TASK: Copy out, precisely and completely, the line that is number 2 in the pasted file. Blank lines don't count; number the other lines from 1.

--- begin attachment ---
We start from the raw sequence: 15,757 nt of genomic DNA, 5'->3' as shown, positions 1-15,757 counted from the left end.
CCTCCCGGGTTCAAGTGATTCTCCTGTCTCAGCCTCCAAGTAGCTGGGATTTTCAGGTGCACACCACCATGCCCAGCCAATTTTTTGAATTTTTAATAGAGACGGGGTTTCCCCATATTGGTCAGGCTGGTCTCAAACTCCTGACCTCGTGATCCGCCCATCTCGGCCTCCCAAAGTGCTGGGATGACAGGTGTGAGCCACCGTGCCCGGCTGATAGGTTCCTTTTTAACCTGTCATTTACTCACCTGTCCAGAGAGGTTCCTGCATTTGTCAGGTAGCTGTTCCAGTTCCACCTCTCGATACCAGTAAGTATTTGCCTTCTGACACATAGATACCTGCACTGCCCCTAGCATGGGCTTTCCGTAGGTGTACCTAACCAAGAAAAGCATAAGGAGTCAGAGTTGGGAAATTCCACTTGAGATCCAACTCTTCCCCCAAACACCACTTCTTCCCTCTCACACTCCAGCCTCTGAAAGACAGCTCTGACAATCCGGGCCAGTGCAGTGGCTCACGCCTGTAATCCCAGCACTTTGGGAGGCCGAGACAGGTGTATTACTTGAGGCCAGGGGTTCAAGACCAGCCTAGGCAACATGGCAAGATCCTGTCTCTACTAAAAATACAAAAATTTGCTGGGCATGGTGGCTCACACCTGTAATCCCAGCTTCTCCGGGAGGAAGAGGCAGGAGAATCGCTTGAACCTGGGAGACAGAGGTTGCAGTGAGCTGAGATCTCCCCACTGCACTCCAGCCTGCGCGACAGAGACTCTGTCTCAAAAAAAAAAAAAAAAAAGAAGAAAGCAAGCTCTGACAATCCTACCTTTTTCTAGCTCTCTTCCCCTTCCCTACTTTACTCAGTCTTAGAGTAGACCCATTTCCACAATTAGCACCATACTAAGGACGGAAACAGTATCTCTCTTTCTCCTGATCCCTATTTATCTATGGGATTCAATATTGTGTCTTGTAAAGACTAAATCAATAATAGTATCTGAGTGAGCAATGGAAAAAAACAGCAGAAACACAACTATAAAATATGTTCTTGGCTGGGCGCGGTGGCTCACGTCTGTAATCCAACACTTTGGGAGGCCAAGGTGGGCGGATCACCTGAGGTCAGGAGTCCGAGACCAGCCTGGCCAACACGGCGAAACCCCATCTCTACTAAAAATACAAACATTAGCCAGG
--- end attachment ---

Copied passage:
CCTCCCGGGTTCAAGTGATTCTCCTGTCTCAGCCTCCAAGTAGCTGGGATTTTCAGGTGCACACCACCATGCCCAGCCAATTTTTTGAATTTTTAATAGAGACGGGGTTTCCCCATATTGGTCAGGCTGGTCTCAAACTCCTGACCTCGTGATCCGCCCATCTCGGCCTCCCAAAGTGCTGGGATGACAGGTGTGAGCCACCGTGCCCGGCTGATAGGTTCCTTTTTAACCTGTCATTTACTCACCTGTCCAGAGAGGTTCCTGCATTTGTCAGGTAGCTGTTCCAGTTCCACCTCTCGATACCAGTAAGTATTTGCCTTCTGACACATAGATACCTGCACTGCCCCTAGCATGGGCTTTCCGTAGGTGTACCTAACCAAGAAAAGCATAAGGAGTCAGAGTTGGGAAATTCCACTTGAGATCCAACTCTTCCCCCAAACACCACTTCTTCCCTCTCACACTCCAGCCTCTGAAAGACAGCTCTGACAATCCGGGCCAGTGCAGTGGCTCACGCCTGTAATCCCAGCACTTTGGGAGGCCGAGACAGGTGTATTACTTGAGGCCAGGGGTTCAAGACCAGCCTAGGCAACATGGCAAGATCCTGTCTCTACTAAAAATACAAAAATTTGCTGGGCATGGTGGCTCACACCTGTAATCCCAGCTTCTCCGGGAGGAAGAGGCAGGAGAATCGCTTGAACCTGGGAGACAGAGGTTGCAGTGAGCTGAGATCTCCCCACTGCACTCCAGCCTGCGCGACAGAGACTCTGTCTCAAAAAAAAAAAAAAAAAAGAAGAAAGCAAGCTCTGACAATCCTACCTTTTTCTAGCTCTCTTCCCCTTCCCTACTTTACTCAGTCTTAGAGTAGACCCATTTCCACAATTAGCACCATACTAAGGACGGAAACAGTATCTCTCTTTCTCCTGATCCCTATTTATCTATGGGATTCAATATTGTGTCTTGTAAAGACTAAATCAATAATAGTATCTGAGTGAGCAATGGAAAAAAACAGCAGAAACACAACTATAAAATATGTTCTTGGCTGGGCGCGGTGGCTCACGTCTGTAATCCAACACTTTGGGAGGCCAAGGTGGGCGGATCACCTGAGGTCAGGAGTCCGAGACCAGCCTGGCCAACACGGCGAAACCCCATCTCTACTAAAAATACAAACATTAGCCAGG